Questioning abuse: Why it could be more prevalent in your life than you might think Written by Brendan Mooney Psychologist
When the topic of abuse is discussed, we tend to consider physical violence or verbal abuse of some kind.
Throughout human history it seems there has always been abuse. Given our history, have we accepted that abuse is just a normal part of society, and therefore will always exist?
What if this is a convenient belief so that we do not have to challenge the status quo, in other words, how the majority live?
In other words, what if a ‘normal human life’ is actually abusive?
Is it possible that most people live predominantly from ideals and beliefs adopted from their upbringing and society? And because living this way does not create the obvious forms of abuse and suffering we accept that this must be a true way to live. But what if it isn’t?
We have plenty of examples demonstrating that the status quo does not make sense. For example, the status quo says:
It is ok to drink poison (alcohol) as long as you do it in moderation
It is ok to accept abuse within society where it does not affect you personally
It is ok to tell a young boy he should ‘harden up’ or ‘swallow some concrete’ and in fact it is considered by some as ‘character building’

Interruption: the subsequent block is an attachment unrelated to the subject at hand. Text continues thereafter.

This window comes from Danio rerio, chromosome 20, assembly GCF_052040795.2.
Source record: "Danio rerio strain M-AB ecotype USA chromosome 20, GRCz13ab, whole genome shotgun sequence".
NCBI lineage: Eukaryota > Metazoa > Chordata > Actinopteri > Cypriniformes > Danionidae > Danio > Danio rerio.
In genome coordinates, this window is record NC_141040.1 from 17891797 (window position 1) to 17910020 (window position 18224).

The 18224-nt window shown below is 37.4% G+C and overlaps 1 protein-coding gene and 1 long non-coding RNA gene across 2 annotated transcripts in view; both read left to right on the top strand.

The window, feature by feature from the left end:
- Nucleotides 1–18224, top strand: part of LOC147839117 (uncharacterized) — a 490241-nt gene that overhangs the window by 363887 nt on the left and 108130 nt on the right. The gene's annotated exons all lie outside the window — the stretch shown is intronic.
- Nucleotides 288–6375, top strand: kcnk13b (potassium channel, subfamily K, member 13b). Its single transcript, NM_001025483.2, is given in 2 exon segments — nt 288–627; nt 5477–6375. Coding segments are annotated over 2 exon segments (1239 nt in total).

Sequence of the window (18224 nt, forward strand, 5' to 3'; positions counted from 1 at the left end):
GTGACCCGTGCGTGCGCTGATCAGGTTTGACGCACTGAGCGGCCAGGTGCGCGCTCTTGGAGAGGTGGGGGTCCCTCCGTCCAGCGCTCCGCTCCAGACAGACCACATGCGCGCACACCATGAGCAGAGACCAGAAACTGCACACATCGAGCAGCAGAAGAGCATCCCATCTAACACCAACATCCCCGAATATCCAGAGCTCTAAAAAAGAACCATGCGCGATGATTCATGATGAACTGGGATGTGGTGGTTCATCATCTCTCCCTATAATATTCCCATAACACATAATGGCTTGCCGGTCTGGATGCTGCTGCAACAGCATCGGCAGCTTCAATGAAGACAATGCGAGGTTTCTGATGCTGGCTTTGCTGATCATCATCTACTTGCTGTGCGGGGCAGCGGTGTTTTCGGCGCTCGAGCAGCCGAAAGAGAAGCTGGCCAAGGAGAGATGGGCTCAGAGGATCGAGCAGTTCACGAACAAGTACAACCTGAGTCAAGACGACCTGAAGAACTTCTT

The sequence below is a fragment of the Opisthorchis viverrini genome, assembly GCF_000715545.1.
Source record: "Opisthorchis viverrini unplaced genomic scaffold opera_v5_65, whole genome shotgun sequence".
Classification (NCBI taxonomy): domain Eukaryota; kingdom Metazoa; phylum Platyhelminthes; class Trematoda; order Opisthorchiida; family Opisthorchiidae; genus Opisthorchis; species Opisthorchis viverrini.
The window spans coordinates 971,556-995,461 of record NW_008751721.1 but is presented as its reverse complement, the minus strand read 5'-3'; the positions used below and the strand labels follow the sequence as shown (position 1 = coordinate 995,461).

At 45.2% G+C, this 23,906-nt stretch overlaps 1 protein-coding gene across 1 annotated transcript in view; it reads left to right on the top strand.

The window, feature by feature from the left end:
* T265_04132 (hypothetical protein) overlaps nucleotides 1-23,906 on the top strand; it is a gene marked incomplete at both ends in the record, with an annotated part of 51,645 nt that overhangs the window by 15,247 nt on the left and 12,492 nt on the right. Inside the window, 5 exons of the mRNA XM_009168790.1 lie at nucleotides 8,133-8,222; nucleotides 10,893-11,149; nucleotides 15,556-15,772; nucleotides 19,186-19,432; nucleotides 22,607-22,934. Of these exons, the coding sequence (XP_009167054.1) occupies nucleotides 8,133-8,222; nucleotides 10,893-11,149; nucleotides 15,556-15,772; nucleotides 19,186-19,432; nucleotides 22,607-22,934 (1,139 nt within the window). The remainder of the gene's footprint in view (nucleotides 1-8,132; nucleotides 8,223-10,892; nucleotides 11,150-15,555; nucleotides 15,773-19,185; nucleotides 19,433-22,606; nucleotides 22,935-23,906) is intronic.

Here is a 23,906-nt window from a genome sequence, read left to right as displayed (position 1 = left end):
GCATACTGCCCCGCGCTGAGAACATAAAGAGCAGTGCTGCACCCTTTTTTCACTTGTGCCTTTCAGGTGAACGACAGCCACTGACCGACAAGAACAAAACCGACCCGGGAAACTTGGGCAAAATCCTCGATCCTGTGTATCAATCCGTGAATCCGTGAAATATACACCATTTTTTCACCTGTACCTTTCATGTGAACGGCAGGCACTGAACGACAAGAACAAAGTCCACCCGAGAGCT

It is ok to look after your family exclusively, even though we are all part of one humanity
Whilst we absolutely need to address the obvious abuses within society, perhaps we ought to consider that the status quo may actually create the bedrock for these abuses to exist in the first place. This does not mean that those responsible for abuses are not to be held accountable for their actions, for they most definitely are, but we need to consider that there are many other more subtle forms of abuse occurring within society that contribute to the overall tension.
If we are really committed to addressing these forms of abuse let’s review what we consider a ‘normal human life’ to be.
For if this ‘normal' life really works:
Why are we the only species on the planet with high rates of self-abuse? And why is it so hard not to self-abuse (e.g. with food) in any way, when what we are abusing is our own body that we live in 24/7?
What if we redefined what we call abuse? In other words:
What if we considered anything less than love abusive?
What if holding back expressing how much you love someone is a form of abuse? Or staying in a job longer than you feel to because it scares you to move on? Or eating food that you know does not support your body?
There are many more examples that contribute to the whole of society lacking in love and truth.
If we considered anything less than love abusive, our entire approach to what we accept living as human beings would change, for we would no longer settle for the comfort of a life that is merely void of the obvious abuses.
More will be written in an upcoming series of articles on this topic. If you would like to read more be sure to subscribe to receive email updates.
BIOGRAPHY Psychologist Brendan Mooney works with adults, adolescents and children. With a genuine interest in people's well-being, Brendan brings a warmth, practicality and an equality that supports clients to truly address underlying issues and blockages that are preventing them from moving forward.